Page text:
Scientists and the Great War

Henry Gwyn Jeffreys Moseley

Born in Weymouth on 23 November 1887, he was an English physicist. In 1910 he received a degree in physics at Trinity College, Oxford. After receiving his degree, he moved to Manchester and joined the research team of Ernest Rutherford, the father of nuclear physics and winner of the Nobel Prize for Chemistry in 1908, with whom he worked until 1913. In the same year he enunciated what would go down in history as "Moseley's law", the result of his experiments in the field of X-ray spectroscopy. With the outbreak of World War I, Moseley entered the armed forces and lost his life in the battle of Gallipoli on 10 August 1915.

(For more information: J. L. Heilbron (editor), H. G. J. Moseley: the life and letters of an English physicist, 1887-1915, University of California Press Berkeley and Los Angeles, California, 1974).


Albert Einstein

He was born in Ulm in 1879. He spent his childhood in Munich and in Italy, then moved with his family to Switzerland. In 1900 he received a degree and obtained certification to teach mathematics and physics, and in 1905 he obtained a doctorate. Four years later Einstein obtained his first academic position at the University of Zurich, where he worked until 1914, when he moved to Berlin to become a member of the Prussian Academy of Sciences, director of the Kaiser Wilhelm Institut, and professor. Two years after moving to Berlin, he published “The fundamentals of the general theory of relativity”, the result of ten years of study. This work was considered by Einstein himself as his greatest scientific contribution and included his research aimed to geometrise physics. Due to a solar eclipse in 1919, Einstein’s theories found some confirmation and their fame was also affirmed outside of the academic and scientific world. In 1921 he received the Nobel Prize for physics.

Despite the increasing climate of tension and increasingly widespread anti-Semitic ideas, Einstein remained in Berlin until 1933, the year he moved to Princeton, where he remained for the rest of his life. With the outbreak of World War II, the physicist became actively involved in the United States war effort, contributing to the construction of the atomic bomb. Despite his efforts during the war, after 1945 Einstein took a firm stand against the proliferation of nuclear weapons.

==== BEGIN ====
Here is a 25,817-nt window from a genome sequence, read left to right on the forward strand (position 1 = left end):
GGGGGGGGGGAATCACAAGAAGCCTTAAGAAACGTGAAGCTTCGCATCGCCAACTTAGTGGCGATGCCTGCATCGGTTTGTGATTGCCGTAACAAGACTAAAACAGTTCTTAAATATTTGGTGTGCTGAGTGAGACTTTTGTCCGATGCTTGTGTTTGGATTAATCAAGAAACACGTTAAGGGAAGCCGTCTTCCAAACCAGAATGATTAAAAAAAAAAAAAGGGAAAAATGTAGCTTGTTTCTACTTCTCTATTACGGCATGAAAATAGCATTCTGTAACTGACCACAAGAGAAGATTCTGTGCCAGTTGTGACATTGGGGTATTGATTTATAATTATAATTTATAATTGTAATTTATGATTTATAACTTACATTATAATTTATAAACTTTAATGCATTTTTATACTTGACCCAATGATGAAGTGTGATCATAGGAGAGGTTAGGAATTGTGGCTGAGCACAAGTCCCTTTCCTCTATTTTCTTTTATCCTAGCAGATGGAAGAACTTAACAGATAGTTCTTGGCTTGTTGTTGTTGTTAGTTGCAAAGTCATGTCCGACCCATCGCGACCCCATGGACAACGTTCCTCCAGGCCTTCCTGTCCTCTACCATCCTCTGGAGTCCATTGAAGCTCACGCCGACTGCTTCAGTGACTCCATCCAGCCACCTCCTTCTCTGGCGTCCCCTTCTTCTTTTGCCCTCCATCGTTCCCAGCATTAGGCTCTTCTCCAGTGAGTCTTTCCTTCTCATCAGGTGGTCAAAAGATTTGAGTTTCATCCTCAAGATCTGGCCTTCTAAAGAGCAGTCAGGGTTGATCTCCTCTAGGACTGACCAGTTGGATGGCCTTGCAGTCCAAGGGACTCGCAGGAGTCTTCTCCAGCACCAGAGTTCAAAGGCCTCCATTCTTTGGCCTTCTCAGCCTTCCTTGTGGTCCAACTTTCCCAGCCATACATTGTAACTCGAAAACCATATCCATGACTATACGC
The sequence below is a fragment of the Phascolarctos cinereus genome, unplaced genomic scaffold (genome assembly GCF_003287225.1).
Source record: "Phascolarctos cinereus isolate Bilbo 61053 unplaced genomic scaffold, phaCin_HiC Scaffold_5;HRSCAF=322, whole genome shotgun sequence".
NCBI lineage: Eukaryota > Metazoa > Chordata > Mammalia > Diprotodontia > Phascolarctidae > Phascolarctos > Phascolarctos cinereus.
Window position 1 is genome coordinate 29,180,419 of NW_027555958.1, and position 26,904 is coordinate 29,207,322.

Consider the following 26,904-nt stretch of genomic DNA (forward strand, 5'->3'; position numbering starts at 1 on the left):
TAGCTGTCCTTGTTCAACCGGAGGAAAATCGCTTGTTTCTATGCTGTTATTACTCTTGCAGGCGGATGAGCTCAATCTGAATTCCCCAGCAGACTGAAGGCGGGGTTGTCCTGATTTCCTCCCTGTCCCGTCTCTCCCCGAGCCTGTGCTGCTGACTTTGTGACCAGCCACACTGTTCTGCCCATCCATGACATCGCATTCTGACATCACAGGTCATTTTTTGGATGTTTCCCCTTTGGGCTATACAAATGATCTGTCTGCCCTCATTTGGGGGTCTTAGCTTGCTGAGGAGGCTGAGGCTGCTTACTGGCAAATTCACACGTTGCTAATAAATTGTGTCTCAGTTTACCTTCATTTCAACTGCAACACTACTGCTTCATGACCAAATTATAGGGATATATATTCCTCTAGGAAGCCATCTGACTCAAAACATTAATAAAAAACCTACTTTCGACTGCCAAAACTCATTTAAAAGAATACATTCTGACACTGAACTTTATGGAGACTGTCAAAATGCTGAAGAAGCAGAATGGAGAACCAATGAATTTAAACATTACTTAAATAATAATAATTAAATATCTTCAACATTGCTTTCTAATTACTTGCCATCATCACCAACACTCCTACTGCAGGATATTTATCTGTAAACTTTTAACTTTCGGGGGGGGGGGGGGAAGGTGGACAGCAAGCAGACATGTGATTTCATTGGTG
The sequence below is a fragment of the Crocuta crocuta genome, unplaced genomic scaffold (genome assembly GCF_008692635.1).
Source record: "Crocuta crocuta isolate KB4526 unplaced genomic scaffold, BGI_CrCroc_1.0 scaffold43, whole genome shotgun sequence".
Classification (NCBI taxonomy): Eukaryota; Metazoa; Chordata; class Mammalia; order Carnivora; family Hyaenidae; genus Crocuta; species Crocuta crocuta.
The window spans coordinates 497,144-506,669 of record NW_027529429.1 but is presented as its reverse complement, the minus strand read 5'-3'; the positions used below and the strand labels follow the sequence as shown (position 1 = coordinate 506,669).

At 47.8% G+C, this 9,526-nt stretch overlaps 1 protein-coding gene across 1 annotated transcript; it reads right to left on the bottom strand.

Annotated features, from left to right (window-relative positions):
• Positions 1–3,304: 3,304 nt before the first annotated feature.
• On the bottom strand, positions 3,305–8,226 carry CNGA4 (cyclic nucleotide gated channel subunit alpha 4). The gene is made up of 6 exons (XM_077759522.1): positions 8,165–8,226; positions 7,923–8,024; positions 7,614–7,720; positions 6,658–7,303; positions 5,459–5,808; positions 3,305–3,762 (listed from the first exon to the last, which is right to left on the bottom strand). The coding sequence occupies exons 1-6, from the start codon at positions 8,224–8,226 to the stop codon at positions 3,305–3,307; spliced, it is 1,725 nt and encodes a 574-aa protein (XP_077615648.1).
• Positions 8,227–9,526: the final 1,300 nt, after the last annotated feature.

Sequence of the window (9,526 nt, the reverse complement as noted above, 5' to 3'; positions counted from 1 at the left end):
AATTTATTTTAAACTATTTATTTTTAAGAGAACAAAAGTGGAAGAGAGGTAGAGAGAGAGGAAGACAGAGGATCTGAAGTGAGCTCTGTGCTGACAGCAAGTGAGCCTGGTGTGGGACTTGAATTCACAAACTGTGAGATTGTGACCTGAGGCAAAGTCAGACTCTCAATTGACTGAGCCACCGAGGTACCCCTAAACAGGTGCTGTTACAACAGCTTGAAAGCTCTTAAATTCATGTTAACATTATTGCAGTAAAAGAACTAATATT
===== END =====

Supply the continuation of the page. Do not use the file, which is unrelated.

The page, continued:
In the last years of his life, he was dedicated to research the unification of gravity and electromagnetism. In 1950 he published the results of his research in the journal Scientific American.

On 17 April 1955, Einstein suffered from an aneurysm of the abdominal aorta; he died in the emergency room in the early hours of the morning of 18 April. The scientist had arranged for his body to be donated for science. The pathologist in charge of performing the autopsy removed his brain and kept it in a jar hidden in his own room for approximately 30 years. After the return of the brain, the physicist’s descendants agreed for it to be divided in several parts and donated to important researchers, the largest part being kept in Princeton.

(For more information: A. Pais, Einstein è vissuto qui, Bollati Boringhieri, Torino, 1994; Id. La scienza e la vita di Albert Einstein, Bollati Boringhieri, Torino, 1986)


Karl Schwarzschild

An important mathematician, astronomer and astrophysicist, he was born in Frankfurt am Mein on 9 October 1873. In 1893 he obtained a degree in astronomy at the University of Strasburg and in 1896 obtained his doctorate from the University of Munich. In the following three years he worked in Vienna as an assistant at the Kuffner Observatory. In 1901, he obtained the post of Director of the Astronomic Observatory of Göttingen. In these years Schwarzschild entered into contact with many scientists, such as David Hilbert and Hermann Minkowski. This is the period in which his research led him to discover what became famous as “the Schwarzschild effect,” a photometric method used even now to identify and photograph even the most distant stars. Following his scientific successes, he became Director of the Astrophysics Observatory of Potsdam. In 1915 Albert Einstein discovered the field equations of general relativity: after their publication by the Prussian School of the Sciences, Schwarzschild sent Einstein an article containing the solution of an earlier equation. It was 16 January 1916.

After the outbreak of World War I Schwarzschild enlisted as a volunteer; in the first months of war he was stationed in occupied Belgium, but in 1916 he was sent to the Eastern Front. After a few weeks in the trenches he became seriously ill, and was transferred to Potsdam where he died on 11 May 1916.

(For more information: The Abraham Zelmanov Journal. The Journal for General Relativity, Gravitation and Cosmology, Vol. 1, 2008.)